She grew up, she says, in northern Canada, where women have never been conceived as a vase. “If I needed a piece of firewood, I would go out and chop it with my own ax,” he says. Today, he adds, he has a chainsaw. His literature cannot be understood, says Margaret Atwood (Ottawa, 81 years old), without that egalitarian, as well as alienating, perception of the world. Because she looked around and that was not what she saw. The work of a writer, said Ray Bradbury, is made of what he fears when he turns off the light at night. And what Atwood fears is what happens when someone takes over and decides that things will be better if they are done their way. Let’s say someone decides that the planet will be better off without humans and causes a pandemic that kills 99% of the world’s population, as happens in his recently rescued work. Oryx & Crake (Salamandra), the starting point of a trilogy that this fall will finally be completed in Spanish. Do you feel like a visionary? “Oh, no, I don’t think this pandemic was intentional, although you never know, life always gives you surprises,” she answers, amused.
He’s at his home in Toronto. You have miraculously remembered the video call. He was pulling weeds in the garden. He is in a room full of books behind him, and frames with what appear to be small paintings and photographs. She combs her wild white hair and remembers that “I may not have paid them the attention they should because I was a teenager and the adolescents only think about what they are going to do on Saturday night, but it is true that my parents were scientists, biologists , and that at home they met with friends and talked about how badly everything was going to end if we continued like this, but also about all kinds of new discoveries “. “Oh, and I should have been a biologist. My brother will never forgive me. I was better at biology than English. It had a lot of misspellings. He also wanted to be a writer, but in the end he became a biologist. Read my books like a teacher would read an exam, I have to be very rigorous! ”, He explains.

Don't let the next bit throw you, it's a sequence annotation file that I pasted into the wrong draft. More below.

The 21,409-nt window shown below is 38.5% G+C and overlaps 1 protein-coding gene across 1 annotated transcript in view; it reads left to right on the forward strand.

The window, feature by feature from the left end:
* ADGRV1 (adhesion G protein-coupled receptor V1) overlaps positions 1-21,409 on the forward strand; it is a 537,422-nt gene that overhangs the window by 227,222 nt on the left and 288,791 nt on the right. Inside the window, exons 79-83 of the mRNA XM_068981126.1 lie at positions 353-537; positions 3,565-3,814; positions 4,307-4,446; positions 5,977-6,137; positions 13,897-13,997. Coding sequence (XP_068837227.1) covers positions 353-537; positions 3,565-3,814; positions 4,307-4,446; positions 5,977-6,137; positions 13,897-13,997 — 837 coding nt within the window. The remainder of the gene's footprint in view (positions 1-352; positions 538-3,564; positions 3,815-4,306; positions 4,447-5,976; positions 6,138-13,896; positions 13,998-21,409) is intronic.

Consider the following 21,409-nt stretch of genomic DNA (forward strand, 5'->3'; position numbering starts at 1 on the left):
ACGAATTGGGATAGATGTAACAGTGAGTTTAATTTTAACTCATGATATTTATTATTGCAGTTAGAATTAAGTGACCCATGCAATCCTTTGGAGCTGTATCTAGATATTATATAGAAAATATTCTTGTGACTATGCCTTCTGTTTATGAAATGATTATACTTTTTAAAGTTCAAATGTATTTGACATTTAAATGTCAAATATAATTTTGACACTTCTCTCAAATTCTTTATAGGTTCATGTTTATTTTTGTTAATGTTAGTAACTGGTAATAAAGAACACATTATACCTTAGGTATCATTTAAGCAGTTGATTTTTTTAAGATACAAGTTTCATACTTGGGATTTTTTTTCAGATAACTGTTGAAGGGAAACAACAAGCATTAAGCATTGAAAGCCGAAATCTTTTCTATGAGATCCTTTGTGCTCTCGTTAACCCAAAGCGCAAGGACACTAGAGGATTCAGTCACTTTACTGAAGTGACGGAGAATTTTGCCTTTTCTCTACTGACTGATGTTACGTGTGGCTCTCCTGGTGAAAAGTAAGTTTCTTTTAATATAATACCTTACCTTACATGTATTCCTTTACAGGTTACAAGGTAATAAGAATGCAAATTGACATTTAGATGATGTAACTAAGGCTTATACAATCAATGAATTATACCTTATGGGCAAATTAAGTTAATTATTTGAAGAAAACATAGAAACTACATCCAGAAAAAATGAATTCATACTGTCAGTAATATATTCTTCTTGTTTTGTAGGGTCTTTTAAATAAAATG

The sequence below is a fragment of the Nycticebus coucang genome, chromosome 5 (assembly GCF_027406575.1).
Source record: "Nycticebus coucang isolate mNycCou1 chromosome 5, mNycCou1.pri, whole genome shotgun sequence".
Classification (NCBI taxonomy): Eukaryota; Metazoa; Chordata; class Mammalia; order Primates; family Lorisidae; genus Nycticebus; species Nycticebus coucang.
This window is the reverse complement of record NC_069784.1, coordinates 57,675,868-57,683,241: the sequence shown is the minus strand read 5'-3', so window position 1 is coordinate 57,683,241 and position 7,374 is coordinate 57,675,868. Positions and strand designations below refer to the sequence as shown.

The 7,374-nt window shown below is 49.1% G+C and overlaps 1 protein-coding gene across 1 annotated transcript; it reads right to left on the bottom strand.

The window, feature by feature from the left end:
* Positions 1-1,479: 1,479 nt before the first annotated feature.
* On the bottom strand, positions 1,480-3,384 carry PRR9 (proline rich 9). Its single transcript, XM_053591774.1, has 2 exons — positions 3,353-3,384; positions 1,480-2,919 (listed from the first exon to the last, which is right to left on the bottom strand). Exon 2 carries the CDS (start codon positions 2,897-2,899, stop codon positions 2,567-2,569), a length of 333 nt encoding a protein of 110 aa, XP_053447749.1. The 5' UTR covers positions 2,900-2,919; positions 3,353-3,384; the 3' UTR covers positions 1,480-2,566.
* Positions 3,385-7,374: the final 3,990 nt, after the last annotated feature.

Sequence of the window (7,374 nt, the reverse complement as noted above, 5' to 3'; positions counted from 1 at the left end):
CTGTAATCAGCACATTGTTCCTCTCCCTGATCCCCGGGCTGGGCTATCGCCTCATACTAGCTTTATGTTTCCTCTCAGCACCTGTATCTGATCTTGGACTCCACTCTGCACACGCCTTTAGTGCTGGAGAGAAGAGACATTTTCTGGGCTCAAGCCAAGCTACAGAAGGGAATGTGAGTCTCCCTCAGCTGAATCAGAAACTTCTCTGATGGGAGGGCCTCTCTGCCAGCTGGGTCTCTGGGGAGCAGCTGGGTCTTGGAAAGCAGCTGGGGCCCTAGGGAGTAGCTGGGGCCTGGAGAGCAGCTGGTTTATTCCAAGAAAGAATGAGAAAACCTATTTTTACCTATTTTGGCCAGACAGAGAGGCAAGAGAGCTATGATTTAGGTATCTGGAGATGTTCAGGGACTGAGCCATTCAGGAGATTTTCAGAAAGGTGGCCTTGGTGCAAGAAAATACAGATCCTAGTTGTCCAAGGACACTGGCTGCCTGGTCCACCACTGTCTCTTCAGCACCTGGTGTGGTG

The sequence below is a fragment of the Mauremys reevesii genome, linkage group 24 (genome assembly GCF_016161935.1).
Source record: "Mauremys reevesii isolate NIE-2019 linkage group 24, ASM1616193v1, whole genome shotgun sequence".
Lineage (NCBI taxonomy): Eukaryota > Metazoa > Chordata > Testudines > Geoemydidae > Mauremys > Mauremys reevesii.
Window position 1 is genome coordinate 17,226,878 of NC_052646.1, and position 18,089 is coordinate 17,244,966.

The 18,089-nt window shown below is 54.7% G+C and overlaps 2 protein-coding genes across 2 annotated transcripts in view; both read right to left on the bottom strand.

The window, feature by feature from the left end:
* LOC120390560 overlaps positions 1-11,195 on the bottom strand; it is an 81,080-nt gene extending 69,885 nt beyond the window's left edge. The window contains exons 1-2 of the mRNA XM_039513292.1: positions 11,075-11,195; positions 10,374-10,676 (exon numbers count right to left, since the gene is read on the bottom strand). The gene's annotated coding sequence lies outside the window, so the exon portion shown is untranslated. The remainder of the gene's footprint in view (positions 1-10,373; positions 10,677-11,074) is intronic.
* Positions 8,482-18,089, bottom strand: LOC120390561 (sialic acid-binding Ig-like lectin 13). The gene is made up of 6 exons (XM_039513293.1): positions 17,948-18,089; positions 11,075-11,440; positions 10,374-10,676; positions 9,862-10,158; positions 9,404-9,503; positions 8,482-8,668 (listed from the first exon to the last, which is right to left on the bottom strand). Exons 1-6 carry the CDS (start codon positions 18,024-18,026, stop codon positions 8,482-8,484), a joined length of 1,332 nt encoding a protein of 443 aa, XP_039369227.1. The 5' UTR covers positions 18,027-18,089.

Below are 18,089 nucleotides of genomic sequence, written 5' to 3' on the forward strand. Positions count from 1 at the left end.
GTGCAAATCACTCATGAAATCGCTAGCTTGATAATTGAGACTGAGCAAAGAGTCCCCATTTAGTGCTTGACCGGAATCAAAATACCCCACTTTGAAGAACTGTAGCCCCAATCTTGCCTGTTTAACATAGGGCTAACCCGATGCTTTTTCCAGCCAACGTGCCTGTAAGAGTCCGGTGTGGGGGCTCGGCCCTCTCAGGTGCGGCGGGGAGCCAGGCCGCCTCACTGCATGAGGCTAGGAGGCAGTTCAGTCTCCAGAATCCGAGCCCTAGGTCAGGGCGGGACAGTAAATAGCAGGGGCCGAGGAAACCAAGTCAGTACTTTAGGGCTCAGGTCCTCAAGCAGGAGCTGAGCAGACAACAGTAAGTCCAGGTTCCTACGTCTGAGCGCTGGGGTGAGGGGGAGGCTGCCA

Hence in the trilogy MaddAddam, the one that opens Oryx & Crake, anticipate, for example, fluorescent rabbits that are they invented in 2013 and appearing a decade earlier in that novel, which accurately portrays the speed of today’s world and the unscrupulous exploitation of the environment – to the point of creating animals to simply contain spare human organs – not to mention of a return to a kind of Middle Ages, a social inequality that turns the owners of large corporations into feudal lords whose complexes are surrounded by plebillas, villages where the peasants of that future are living poorly until that future also ends. “Crake believes the world is better off without us and replaces us with crakers, beings that don’t even need agriculture because they eat leaves, they don’t feel jealous, but they can’t help but want to know where they come from ”, he says.